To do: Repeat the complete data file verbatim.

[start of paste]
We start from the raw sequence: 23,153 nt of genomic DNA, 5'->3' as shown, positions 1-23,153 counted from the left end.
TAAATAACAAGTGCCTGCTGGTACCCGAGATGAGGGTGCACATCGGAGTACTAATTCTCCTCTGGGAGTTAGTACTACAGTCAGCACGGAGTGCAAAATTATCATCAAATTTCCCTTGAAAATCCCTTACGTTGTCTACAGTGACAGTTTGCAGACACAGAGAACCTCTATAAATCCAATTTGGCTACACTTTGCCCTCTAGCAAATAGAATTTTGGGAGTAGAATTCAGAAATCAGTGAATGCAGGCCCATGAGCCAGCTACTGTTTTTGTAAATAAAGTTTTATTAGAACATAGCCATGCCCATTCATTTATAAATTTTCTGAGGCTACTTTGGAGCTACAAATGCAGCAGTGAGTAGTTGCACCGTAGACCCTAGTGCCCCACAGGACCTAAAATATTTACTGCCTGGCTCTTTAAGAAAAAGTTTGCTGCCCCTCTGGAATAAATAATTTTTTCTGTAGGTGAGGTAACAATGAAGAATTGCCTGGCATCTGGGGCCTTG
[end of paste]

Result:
We start from the raw sequence: 23,153 nt of genomic DNA, 5'->3' as shown, positions 1-23,153 counted from the left end.
TAAATAACAAGTGCCTGCTGGTACCCGAGATGAGGGTGCACATCGGAGTACTAATTCTCCTCTGGGAGTTAGTACTACAGTCAGCACGGAGTGCAAAATTATCATCAAATTTCCCTTGAAAATCCCTTACGTTGTCTACAGTGACAGTTTGCAGACACAGAGAACCTCTATAAATCCAATTTGGCTACACTTTGCCCTCTAGCAAATAGAATTTTGGGAGTAGAATTCAGAAATCAGTGAATGCAGGCCCATGAGCCAGCTACTGTTTTTGTAAATAAAGTTTTATTAGAACATAGCCATGCCCATTCATTTATAAATTTTCTGAGGCTACTTTGGAGCTACAAATGCAGCAGTGAGTAGTTGCACCGTAGACCCTAGTGCCCCACAGGACCTAAAATATTTACTGCCTGGCTCTTTAAGAAAAAGTTTGCTGCCCCTCTGGAATAAATAATTTTTTCTGTAGGTGAGGTAACAATGAAGAATTGCCTGGCATCTGGGGCCTTG